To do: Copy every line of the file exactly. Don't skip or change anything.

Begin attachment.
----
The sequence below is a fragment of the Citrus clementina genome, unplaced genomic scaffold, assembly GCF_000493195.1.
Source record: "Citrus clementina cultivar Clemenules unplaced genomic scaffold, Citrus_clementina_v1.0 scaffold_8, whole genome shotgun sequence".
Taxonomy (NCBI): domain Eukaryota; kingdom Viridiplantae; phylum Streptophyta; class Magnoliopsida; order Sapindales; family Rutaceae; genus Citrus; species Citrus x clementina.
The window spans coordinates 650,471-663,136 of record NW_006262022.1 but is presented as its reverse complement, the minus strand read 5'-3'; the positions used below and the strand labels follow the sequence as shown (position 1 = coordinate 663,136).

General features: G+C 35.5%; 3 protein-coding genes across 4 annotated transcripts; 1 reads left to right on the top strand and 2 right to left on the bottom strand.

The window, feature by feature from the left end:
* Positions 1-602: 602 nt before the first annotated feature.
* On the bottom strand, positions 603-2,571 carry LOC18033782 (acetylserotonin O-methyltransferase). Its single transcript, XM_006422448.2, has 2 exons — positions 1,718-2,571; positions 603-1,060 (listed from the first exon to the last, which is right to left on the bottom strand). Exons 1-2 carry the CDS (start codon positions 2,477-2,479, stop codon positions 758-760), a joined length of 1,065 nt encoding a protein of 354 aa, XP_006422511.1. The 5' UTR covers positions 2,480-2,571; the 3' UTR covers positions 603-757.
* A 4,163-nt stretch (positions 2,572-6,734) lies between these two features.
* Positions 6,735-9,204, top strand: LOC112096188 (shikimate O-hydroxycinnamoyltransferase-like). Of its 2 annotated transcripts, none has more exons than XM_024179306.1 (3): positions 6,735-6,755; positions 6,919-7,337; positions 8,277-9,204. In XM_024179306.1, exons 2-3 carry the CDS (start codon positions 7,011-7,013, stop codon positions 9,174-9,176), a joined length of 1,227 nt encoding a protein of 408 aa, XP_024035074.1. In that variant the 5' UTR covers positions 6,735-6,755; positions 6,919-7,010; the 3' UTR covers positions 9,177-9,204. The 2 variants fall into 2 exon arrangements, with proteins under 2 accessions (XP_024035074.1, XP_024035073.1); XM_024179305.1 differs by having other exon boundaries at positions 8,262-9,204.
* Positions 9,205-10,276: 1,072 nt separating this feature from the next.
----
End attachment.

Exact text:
The sequence below is a fragment of the Citrus clementina genome, unplaced genomic scaffold, assembly GCF_000493195.1.
Source record: "Citrus clementina cultivar Clemenules unplaced genomic scaffold, Citrus_clementina_v1.0 scaffold_8, whole genome shotgun sequence".
Taxonomy (NCBI): domain Eukaryota; kingdom Viridiplantae; phylum Streptophyta; class Magnoliopsida; order Sapindales; family Rutaceae; genus Citrus; species Citrus x clementina.
The window spans coordinates 650,471-663,136 of record NW_006262022.1 but is presented as its reverse complement, the minus strand read 5'-3'; the positions used below and the strand labels follow the sequence as shown (position 1 = coordinate 663,136).

General features: G+C 35.5%; 3 protein-coding genes across 4 annotated transcripts; 1 reads left to right on the top strand and 2 right to left on the bottom strand.

The window, feature by feature from the left end:
* Positions 1-602: 602 nt before the first annotated feature.
* On the bottom strand, positions 603-2,571 carry LOC18033782 (acetylserotonin O-methyltransferase). Its single transcript, XM_006422448.2, has 2 exons — positions 1,718-2,571; positions 603-1,060 (listed from the first exon to the last, which is right to left on the bottom strand). Exons 1-2 carry the CDS (start codon positions 2,477-2,479, stop codon positions 758-760), a joined length of 1,065 nt encoding a protein of 354 aa, XP_006422511.1. The 5' UTR covers positions 2,480-2,571; the 3' UTR covers positions 603-757.
* A 4,163-nt stretch (positions 2,572-6,734) lies between these two features.
* Positions 6,735-9,204, top strand: LOC112096188 (shikimate O-hydroxycinnamoyltransferase-like). Of its 2 annotated transcripts, none has more exons than XM_024179306.1 (3): positions 6,735-6,755; positions 6,919-7,337; positions 8,277-9,204. In XM_024179306.1, exons 2-3 carry the CDS (start codon positions 7,011-7,013, stop codon positions 9,174-9,176), a joined length of 1,227 nt encoding a protein of 408 aa, XP_024035074.1. In that variant the 5' UTR covers positions 6,735-6,755; positions 6,919-7,010; the 3' UTR covers positions 9,177-9,204. The 2 variants fall into 2 exon arrangements, with proteins under 2 accessions (XP_024035074.1, XP_024035073.1); XM_024179305.1 differs by having other exon boundaries at positions 8,262-9,204.
* Positions 9,205-10,276: 1,072 nt separating this feature from the next.